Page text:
Through a set of lively anecdotes and essays, Nathaniel Borenstein traces the divergence between the fields of software engineering and user-centered software design, and attempts to reconcile the needs of people in both camps.
"This book is very easy to read, and is so entertaining that it is hard to put down.... An excellent book, and a must-read for software professionals."--Choice
"The book provides a stimulating read, with a fair sprinkling of controversial opinions from which intelligent readers . . . will draw their own conclusions."--J. Dodd, Information and Science Technology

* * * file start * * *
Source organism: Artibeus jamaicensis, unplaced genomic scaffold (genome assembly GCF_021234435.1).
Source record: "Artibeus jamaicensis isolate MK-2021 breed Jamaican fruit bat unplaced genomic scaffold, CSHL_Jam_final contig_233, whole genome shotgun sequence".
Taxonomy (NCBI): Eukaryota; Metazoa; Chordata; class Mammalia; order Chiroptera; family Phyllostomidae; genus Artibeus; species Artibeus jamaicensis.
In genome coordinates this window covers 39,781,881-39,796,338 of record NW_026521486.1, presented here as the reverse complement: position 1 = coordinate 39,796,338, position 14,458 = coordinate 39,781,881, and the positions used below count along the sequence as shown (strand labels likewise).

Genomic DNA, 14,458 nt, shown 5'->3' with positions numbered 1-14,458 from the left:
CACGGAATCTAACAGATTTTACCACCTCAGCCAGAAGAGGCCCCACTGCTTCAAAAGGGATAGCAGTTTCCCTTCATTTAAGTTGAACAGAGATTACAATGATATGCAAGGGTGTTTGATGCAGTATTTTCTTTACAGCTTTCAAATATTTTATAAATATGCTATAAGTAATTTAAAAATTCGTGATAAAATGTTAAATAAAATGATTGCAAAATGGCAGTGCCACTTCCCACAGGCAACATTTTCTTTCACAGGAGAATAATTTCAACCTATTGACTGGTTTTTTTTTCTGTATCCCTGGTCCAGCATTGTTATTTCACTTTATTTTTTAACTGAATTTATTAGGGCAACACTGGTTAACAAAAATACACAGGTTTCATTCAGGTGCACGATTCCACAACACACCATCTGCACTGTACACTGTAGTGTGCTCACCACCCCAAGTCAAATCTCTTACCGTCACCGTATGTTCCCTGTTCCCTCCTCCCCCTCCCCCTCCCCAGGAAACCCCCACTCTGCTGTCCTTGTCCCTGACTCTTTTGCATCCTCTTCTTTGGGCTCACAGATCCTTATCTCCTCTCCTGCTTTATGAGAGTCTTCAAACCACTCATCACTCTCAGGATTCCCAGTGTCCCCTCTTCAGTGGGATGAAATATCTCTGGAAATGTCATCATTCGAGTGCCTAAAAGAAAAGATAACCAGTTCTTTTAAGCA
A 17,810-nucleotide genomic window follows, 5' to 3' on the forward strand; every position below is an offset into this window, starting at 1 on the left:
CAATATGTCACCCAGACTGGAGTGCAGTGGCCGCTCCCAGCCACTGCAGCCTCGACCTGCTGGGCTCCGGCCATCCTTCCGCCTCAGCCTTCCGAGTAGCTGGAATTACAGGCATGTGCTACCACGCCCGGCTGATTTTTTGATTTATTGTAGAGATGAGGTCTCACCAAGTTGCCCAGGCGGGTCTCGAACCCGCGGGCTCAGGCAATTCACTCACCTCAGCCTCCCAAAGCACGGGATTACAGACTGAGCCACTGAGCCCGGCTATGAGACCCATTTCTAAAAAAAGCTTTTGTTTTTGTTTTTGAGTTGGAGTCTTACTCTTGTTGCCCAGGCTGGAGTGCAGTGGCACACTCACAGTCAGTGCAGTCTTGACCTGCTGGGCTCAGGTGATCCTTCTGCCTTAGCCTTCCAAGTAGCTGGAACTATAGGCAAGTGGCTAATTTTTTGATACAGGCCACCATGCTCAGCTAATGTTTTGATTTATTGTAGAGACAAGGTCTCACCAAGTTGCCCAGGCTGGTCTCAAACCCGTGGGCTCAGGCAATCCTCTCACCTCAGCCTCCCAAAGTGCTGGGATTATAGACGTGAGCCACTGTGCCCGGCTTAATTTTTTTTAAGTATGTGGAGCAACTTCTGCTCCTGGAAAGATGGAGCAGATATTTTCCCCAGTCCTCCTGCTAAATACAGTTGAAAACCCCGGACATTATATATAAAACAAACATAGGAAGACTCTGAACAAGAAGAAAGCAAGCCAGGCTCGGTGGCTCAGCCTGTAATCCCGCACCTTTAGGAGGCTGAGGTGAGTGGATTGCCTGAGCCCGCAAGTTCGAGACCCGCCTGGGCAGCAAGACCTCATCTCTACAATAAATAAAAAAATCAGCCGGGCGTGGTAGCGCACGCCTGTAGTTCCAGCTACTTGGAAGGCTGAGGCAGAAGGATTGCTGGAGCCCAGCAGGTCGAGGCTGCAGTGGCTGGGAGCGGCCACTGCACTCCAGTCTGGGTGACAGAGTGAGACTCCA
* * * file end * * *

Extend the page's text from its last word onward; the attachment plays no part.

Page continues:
"This book's great glory is the author's implicit, but pervasive, notion that the human interface extends through software; and that programs are just ways that people tell computers what they should be doing. . . . [A] book filled with points to think about well before you start coding menus or screens."--UnixWorld
"A witty look at the foibles of software engineering, based on real examples. . . . This voice of experience offers a good dose of humility to arrogant young programmers."--American Mathematical Monthly
File created: 4/17/2014